Coke can + chocolate = fire

Since I’ve recently been posting about next-generation Boy-Scout equipment, here’s a brilliant little hack that has been making the rounds on blogs: How to light a fire using a Coke can and a chocolate bar.

The bottom of a Coke can has a neatly parabolic shape, which makes it terrific as a reflector; hold it up to the sun, and it can concentrate the rays into a point so tightly focused that it is of ignition intensity. The problem, as the Tracker Trail wilderness-survival blog points out, is that if you look at the bottom of a normal can …

… note the fine straight lines in the aluminum. These scatter the sun’s rays, and prevent them from being focused together into a single bright point. [snip] It needs polishing. The chocolate does an excellent job of this.

Chocolate as a polishing agent? Who knew? Apparently, it only takes about half an hour to achieve a sufficient shine; the astonishing, gleaming results are pictured above. Also check out the way-cool pix on the site to see the reflector in action, igniting some tinder!

This is totally the stuff I would have loved doing back in the Boy Scouts: Using everyday materials — and ingenious applications of science — in the service of burning an entire forest to a charred stump. Indeed, the Boy Scouts always had a hacker vibe: The handbooks were always filled with crazy projects, encouraging you to jerry-rig water filtration systems, long-distance signalling mechanisms, and ham radios. And then there was that excellent Harper’s story about the Boy Scout who built a nuclear reactor in his back yard …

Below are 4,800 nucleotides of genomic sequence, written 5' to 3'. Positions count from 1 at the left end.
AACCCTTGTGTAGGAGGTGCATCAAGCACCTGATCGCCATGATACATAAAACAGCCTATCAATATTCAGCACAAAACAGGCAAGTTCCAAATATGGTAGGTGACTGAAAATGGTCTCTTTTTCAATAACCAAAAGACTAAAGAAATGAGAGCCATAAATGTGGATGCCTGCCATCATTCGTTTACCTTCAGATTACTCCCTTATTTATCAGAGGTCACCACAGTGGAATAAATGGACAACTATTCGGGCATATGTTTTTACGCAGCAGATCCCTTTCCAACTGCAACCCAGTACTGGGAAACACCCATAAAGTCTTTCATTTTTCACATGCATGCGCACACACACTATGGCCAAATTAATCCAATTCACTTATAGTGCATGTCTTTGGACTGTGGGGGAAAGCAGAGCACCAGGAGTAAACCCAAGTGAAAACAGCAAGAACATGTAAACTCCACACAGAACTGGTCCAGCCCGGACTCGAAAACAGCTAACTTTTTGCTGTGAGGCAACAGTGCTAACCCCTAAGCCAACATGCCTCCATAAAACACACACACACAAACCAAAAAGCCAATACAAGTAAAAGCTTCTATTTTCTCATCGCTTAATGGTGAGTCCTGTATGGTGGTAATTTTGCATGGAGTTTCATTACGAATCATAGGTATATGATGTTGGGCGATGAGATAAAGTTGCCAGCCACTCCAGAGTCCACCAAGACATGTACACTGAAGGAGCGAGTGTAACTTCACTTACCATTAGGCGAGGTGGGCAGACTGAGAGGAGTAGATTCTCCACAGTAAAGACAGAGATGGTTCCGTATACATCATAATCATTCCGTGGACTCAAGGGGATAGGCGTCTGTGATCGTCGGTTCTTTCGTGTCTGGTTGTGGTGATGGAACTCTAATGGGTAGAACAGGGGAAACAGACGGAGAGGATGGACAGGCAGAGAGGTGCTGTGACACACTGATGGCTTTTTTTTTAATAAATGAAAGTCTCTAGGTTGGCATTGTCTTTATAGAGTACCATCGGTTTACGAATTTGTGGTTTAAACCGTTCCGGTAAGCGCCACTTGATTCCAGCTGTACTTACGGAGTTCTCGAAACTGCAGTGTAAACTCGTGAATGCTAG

(Thanks to Boing Boing for this one!)

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I'm Clive Thompson, the author of Smarter Than You Think: How Technology is Changing Our Minds for the Better (Penguin Press). You can order the book now at Amazon, Barnes and Noble, Powells, Indiebound, or through your local bookstore! I'm also a contributing writer for the New York Times Magazine and a columnist for Wired magazine. Email is here or ping me via the antiquated form of AOL IM (pomeranian99).

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